Re: [CEC] EA Performance Rights

Subject: Re: [CEC] EA Performance Rights
From: Barry Schrader (
Date: Thu Nov 03 2005 - 02:47:59 EST


I was not referring to "credits", which only come from reported performances
or broadcasts in licensed venues. I was referring to the ASCAPlus Awards
which are given in recognition "for writer members of any genre whose
performances are primarily in venues not surveyed." (See
<>.) These monetary awards
have nothing to do with credits. What composers report can be performances
in any medium, including unreported broadcasts.

> From: Tom Lopez <>
> Reply-To:
> Date: Wed, 02 Nov 2005 16:28:04 -0500
> To:
> Subject: Re: [CEC] EA Performance Rights
> I don't think ASCAP will credit composers for self-reporting radio
> broadcast. To get credit, your broadcast has to be included in the
> surveys ASCAP requests from radio stations. Please correct me if I'm
> wrong about this!
> In all the years I've produced Foldover on WOBC (six years now), I
> don't believe ASCAP has ever asked to see our playlist. As far as I
> know, no one on my program has been paid. However, every year WOBC
> carefully pays fees to all the rights organizations (BMI, ASCAP,
> internet, and so on) - so our money goes into the collection pool.
> My fear of course, is that ASCAP and BMI only take surveys from pop-
> format stations and our works will never appear on those playlists.
> Then again, the commercial stations pay substantial sums into the
> collection pool (small, college-run stations pay relatively little)
> and it's no secret that money collected from commercial and pop
> venues support classical composers.
> Tom
> On Nov 02, 2005, at 4:07 , Jon Nelson wrote:
>> BMI similarly has composers report their performances (though not the
>> radio broadcasts, since this is monitored solely by BMI),
>> Jon
>>>>> 11/2/2005 2:44 PM >>>
>> Yes, but, with ASCAP, at least, the composer submits a yearly report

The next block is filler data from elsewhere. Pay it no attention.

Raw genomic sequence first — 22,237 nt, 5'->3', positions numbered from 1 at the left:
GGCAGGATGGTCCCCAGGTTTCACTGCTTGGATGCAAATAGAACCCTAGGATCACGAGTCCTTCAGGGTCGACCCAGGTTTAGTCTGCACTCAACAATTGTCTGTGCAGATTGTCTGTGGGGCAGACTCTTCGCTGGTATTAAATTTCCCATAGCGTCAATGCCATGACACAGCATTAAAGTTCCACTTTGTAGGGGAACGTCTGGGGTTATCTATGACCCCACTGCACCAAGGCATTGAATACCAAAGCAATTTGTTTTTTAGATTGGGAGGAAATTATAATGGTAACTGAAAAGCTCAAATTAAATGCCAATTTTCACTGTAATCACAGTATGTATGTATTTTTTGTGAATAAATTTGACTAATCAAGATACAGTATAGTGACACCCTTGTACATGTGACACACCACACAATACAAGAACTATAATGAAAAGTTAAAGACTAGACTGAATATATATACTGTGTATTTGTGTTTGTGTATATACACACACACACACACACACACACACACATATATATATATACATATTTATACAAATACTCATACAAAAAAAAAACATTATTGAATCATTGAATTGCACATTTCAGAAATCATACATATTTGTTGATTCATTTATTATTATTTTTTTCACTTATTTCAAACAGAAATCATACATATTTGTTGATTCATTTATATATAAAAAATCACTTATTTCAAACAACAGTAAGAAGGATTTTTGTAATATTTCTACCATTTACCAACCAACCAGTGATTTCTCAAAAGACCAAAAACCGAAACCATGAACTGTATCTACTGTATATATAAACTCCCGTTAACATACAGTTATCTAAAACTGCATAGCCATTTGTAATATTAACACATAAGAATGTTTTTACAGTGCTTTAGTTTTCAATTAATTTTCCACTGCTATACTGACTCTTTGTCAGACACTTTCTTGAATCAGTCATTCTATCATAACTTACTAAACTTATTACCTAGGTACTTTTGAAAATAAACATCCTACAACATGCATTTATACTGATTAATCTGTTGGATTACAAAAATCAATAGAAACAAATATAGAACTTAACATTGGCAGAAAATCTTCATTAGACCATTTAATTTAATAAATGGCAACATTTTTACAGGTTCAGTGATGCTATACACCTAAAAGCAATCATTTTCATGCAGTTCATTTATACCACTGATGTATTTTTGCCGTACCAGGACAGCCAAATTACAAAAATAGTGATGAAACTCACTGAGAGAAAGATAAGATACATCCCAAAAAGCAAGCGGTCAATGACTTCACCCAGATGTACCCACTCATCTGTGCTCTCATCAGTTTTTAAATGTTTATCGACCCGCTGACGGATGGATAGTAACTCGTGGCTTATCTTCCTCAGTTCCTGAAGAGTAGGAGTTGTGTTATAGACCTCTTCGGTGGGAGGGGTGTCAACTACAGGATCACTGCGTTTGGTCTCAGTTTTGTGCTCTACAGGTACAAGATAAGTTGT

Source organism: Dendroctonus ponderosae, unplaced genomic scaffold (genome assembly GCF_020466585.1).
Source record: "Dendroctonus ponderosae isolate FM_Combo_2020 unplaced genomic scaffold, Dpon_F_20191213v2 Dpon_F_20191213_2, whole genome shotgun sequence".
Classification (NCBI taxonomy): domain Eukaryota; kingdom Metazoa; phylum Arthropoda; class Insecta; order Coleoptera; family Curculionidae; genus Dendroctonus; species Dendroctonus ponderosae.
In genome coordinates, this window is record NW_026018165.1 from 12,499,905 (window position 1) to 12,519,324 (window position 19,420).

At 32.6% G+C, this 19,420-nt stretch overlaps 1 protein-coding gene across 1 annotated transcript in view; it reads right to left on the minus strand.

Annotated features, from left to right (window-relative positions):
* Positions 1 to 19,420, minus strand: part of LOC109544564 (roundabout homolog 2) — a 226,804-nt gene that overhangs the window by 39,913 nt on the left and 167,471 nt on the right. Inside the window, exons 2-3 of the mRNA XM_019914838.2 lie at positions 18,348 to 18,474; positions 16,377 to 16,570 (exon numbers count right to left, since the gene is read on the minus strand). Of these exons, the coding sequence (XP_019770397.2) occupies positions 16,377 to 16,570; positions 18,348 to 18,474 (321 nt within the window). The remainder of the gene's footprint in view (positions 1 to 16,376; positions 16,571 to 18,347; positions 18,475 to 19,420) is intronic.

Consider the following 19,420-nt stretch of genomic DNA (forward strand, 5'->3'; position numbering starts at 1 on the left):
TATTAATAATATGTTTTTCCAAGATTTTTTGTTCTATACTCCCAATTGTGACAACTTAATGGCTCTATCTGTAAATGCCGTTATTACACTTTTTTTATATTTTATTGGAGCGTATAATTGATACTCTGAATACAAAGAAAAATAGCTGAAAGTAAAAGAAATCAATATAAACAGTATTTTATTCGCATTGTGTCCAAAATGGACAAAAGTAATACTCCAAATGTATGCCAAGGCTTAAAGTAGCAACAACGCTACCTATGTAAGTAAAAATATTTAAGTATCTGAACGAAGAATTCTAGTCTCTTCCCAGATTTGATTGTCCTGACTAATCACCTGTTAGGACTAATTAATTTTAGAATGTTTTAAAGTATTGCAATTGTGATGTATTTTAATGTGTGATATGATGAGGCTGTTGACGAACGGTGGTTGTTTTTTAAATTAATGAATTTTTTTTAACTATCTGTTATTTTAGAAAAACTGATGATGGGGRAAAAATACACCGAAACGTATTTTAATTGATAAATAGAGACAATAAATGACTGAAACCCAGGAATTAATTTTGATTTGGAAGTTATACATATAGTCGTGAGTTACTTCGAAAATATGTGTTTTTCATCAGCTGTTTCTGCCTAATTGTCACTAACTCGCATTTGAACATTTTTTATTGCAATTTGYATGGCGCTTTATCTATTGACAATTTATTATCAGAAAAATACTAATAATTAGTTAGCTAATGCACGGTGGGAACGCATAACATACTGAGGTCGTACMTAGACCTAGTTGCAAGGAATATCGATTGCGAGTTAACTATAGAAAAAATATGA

>> on
>> known performances of any kind to an Awards Panel which then, at its
>> discretion, "awards" the composer monetary compensation for the past
>> year's
>> performances. I don't know if organizations in other countries do
>> something
>> similar. Of course, the problem is that the composer must be aware of
>> the
>> performance. It's difficult to know of all radio performances, but
>> there
>> are monitoring services (with which I'm not familiar and for which one
>> has
>> to pay) that claim to survey commercial and noncommercial broadcasting
>> (and
>> even some webcasting) stations.
>>> From: David Mooney/Maxine Heller <>
>>> Reply-To:
>>> Date: Wed, 02 Nov 2005 08:52:50 -0500
>>> To:
>>> Subject: Re: [CEC] EA Performance Rights
>>> This is so, but only if the venue sends ASCAP, etc., a list of what
>>> they play. IME, this doesn't always happen. Same with radio
>>> broadcasts. If the station doesn't send ASCAP a play list, the
>>> composer gets no royalties. So it is at least partially an
>>> "enforcement" situation.
>>> At 11:43 PM 11/1/2005, you wrote:
>>>> Elaine:
>>>> Your former student is operating under a misconception. Performance
>> rights
>>>> must be obtained from the copyright holder or from the legal agent
>> of the
>>>> copyright holder (such as ASCAP or SOCAN) for a public performance.
>>>> Normally this is done through a blanket license held by the venue
>> where the
>>>> public performance is made. Most colleges and universities have
>> these sorts
>>>> of licensing agreements. [...snip...]
>>> David Mooney:
>>> Maxine Heller:
>>> Opaque Melodies:

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